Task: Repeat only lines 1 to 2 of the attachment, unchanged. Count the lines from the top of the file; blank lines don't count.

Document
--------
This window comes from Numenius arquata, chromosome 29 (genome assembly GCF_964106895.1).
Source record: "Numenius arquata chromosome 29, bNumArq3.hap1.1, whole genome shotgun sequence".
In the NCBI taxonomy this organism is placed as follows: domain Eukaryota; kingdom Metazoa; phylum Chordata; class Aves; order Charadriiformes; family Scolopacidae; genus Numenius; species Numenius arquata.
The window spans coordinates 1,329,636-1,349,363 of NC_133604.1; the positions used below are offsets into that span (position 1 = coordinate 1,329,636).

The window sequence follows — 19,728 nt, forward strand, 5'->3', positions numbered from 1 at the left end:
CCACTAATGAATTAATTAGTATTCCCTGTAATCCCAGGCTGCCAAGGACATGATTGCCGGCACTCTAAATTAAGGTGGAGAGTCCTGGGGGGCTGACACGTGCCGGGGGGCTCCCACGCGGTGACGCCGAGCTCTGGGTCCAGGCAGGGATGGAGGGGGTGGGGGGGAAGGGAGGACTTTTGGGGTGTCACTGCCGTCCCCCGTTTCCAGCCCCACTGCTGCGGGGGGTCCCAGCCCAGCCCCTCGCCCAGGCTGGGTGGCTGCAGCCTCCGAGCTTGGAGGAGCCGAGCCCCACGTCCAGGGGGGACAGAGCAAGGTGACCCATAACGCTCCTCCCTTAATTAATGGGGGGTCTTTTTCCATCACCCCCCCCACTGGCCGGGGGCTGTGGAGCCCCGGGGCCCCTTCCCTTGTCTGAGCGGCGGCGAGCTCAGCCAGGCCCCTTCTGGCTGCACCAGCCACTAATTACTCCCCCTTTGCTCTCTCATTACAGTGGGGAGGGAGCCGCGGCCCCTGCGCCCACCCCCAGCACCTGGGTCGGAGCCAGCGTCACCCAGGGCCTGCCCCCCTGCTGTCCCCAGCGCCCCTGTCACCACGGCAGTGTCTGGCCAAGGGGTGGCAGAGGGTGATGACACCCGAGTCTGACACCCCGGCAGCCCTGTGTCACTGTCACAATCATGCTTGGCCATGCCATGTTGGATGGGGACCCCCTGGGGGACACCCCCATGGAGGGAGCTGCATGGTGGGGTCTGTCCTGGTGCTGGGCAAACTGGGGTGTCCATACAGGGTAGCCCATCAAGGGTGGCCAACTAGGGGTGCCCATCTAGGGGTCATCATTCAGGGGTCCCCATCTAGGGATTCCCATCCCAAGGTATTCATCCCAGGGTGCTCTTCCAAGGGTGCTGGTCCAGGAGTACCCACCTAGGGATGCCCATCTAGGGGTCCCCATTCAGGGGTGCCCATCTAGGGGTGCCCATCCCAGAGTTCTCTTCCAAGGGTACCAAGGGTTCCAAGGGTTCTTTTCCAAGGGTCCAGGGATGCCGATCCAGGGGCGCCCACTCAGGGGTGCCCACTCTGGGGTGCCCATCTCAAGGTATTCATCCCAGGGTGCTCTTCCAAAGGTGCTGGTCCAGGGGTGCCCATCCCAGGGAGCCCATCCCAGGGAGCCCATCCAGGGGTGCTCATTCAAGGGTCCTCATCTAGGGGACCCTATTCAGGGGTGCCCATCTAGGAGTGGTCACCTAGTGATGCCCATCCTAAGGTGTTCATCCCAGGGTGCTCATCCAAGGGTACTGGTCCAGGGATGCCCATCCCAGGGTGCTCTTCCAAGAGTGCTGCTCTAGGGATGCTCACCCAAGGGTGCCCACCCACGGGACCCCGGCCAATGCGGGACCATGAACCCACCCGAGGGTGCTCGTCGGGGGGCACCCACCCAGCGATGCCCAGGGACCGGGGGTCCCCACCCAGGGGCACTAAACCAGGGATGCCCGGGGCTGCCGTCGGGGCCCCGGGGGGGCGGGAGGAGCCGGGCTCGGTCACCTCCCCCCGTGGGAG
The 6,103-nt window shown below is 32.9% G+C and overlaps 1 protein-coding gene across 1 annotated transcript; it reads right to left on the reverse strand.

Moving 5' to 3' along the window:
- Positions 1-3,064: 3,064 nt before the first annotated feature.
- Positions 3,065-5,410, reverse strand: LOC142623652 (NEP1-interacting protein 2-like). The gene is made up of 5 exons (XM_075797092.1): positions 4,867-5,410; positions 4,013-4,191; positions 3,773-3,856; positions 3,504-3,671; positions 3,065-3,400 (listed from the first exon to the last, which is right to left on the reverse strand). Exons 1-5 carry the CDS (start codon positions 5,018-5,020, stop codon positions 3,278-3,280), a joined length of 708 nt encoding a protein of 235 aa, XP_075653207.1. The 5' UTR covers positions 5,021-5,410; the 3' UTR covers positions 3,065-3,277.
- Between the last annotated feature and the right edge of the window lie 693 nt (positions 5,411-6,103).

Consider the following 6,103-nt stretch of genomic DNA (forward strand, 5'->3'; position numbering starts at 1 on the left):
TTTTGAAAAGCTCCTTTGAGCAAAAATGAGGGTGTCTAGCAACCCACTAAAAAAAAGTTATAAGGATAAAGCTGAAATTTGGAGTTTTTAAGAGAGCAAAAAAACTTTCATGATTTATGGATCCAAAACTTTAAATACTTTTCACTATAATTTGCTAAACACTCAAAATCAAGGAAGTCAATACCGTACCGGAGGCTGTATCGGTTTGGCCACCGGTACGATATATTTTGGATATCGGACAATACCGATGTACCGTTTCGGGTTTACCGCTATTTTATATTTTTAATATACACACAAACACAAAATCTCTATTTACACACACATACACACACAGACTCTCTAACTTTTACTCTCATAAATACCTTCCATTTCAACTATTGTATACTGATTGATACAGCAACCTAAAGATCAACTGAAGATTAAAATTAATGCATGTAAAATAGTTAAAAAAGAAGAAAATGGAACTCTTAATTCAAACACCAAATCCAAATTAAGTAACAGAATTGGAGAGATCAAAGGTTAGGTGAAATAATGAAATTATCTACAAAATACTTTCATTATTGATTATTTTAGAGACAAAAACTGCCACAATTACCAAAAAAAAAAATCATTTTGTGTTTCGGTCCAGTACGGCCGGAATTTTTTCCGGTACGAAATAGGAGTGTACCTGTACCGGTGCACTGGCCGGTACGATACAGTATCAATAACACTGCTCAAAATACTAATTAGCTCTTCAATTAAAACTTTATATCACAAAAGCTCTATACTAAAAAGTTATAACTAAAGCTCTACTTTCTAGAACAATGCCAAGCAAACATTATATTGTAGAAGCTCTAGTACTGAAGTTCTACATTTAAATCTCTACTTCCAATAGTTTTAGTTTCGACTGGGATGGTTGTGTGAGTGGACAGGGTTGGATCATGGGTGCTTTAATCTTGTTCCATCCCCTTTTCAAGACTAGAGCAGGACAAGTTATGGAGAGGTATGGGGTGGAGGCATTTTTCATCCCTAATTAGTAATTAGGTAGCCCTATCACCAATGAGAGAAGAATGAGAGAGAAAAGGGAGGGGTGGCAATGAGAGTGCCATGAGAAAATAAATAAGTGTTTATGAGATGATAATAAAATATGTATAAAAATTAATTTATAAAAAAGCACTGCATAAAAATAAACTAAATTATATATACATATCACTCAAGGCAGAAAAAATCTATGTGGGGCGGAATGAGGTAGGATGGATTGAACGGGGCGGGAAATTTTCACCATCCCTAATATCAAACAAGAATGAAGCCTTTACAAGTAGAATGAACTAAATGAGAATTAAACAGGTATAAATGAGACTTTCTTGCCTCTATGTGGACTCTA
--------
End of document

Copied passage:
This window comes from Numenius arquata, chromosome 29 (genome assembly GCF_964106895.1).
Source record: "Numenius arquata chromosome 29, bNumArq3.hap1.1, whole genome shotgun sequence".